Eileen Sharon Diamond was born in Los Angeles to Harry Diamond, a real estate broker, and Hanna Thurschwell. Disney press releases mentioned her skills in dancing ballet and modern, and add that she took lessons at the Rainbow Dance Studio owned by Doreen Tracey's father. She also had taken lessons in piano. In later years she confided that she first appeared on television as a model for children's clothes, then danced with a ballet company in Hollywood and on television with Eleanor Powell. She recently told interviewer Ana Pacheco that she also appeared with the NYC Ballet's productions of The Nutcracker for two seasons running just before auditioning for the Mickey Mouse Club.
The second season replacements auditioned in the Spring of 1956, were generally signed by April 1956, and had completed all filming by the end of September of the same year. This time frame allowed the producers to center their use in the summer months, when they weren't required to attend studio school. Like Judy Harriet and Doreen, Eileen was of Jewish heritage, and may have initially been a little apprehensive about working at the Disney Studio. Her dance specialty, ballet, wasn't used much in second season production numbers, and one of the few skits where it was (Basketball vs Ballet), Eileen was stuck in the background, tinkling the keys of a piano.
Her fine speaking voice led to Eileen being cast as the voice-over narrator for the five-part Anything Can Happen Day feature Fun with a Camera. She and three other kids were taught the basics of photography by a professional on location at the San Diego Zoo and Disneyland. She also was featured in another ACH Day multi-part serial called Rookie Fireman, this time with Walt Disney himself as a co-host. Eileen and three other kids were put through a cut-down training regimen by the Los Angeles County Fire Department. Because of the physical requirements of the program, the kids wore jeans and sneakers instead of their usual dress clothes.
As with all second season Mouseketeers, Eileen's performances with the show are unavailable for viewing on official Disney DVD releases, and were also under-represented among the syndicated shows. She was a very good dancer, as were most of the kids that year, the producers desiring to avoid the problems with non-dancers that occurred in the first season. The show's new choreographer, Tom Mahoney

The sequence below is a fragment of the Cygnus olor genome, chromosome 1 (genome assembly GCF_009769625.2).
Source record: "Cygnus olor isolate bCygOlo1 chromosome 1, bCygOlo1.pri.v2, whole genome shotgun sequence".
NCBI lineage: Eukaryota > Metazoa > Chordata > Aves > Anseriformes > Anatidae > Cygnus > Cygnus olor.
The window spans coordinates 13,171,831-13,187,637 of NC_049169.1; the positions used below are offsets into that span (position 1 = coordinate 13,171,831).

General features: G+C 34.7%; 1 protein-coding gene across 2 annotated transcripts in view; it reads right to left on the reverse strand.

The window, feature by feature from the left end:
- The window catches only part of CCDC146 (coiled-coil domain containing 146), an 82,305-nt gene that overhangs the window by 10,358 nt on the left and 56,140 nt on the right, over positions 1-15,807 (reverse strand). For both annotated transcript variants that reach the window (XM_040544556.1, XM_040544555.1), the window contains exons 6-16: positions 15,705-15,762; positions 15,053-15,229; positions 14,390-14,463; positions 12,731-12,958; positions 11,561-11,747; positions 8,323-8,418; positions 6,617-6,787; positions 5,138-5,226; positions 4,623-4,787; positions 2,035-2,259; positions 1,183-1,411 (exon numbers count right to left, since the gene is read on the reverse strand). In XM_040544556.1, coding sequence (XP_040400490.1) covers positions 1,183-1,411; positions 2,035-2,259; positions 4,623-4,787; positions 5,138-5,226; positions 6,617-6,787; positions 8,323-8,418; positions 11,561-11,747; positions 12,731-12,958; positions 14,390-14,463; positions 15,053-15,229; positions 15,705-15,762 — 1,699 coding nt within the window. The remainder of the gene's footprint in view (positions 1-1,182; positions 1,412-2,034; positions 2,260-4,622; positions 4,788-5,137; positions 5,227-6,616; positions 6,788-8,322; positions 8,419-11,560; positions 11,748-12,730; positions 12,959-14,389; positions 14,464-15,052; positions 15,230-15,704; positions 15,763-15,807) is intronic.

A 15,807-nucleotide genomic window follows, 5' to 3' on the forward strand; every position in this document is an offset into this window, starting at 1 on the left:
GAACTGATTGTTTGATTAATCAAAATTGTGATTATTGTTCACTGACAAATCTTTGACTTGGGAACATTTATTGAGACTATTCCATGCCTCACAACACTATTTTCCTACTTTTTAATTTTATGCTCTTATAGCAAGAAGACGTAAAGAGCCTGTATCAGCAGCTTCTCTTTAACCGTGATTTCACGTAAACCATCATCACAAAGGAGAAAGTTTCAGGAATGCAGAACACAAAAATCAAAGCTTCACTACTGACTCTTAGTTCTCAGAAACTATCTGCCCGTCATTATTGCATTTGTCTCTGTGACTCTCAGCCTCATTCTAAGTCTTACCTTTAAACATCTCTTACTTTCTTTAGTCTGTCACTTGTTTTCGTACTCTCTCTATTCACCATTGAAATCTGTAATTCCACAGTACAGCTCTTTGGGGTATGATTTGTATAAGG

, devised a more demanding repertoire that emphasized couples. Eileen fit right into this scheme, and was generally paired with one of the better male dancers.
As a Blue team member she didn't appear in roll call, and her camera time often involved sitting on the sidelines as an audience member for circus acts, talent winners, and guest stars. But she also had feature parts in musical numbers such as Polka Dot Waltz
, Land of Me-Oh-My
, and The Dogies Danced All Night
, and performed live with the whole group at the Hollywood Bowl and Disneyland.
After leaving the show Eileen attended Fairfax High School in Los Angeles. She had a small uncredited part in the film Babes in Toyland (1961), then after graduating from high school, had another uncredited role in The Music Man (1962). She then spent a season with the New York City Ballet under George Balachine, before returning to film with a dance role in Harum Scarum (1965). She also danced and acted in stage productions in the Southern California area, at one of which she met conducter-composer Roy M. Rogosin. They married in September 1964, and now have two adult children.
Eileen took part in Mouseketeer reunion activities in both 1975 and 1980, but in 1985 she and Roy decided they needed a change of venue from Southern California. They relocated their family to New England, where a year later they founded the Seacoast Repertory Theater in Portsmouth, New Hampshire. Roy served as artistic director and producer, while Eileen was associate producer and casting director. Eileen also gave dancing lessons to local students and did choreography for local stage productions.
Beginning in 1999, the Rogosins split their time between Seacoast Repertory Theater and the Ogunquit Playhouse, where Roy again served as producing artistic director, while Eileen headed up the Playhouse's Youth Program and acted as casting director. She also was the casting director for the film Skeletons in the Closet (2001). In 2005, the couple announced their retirement from both SRT and the Ogunquit Playhouse. They then formed a seasonal creative arts youth program in Kittery, Maine. In 2007, they relocated to Santa Fe, New Mexico, where they both teach various aspects of the performing arts. That same year, Eileen appeared on an Entertainment Network special about all three incarnations of the Mickey Mouse Club.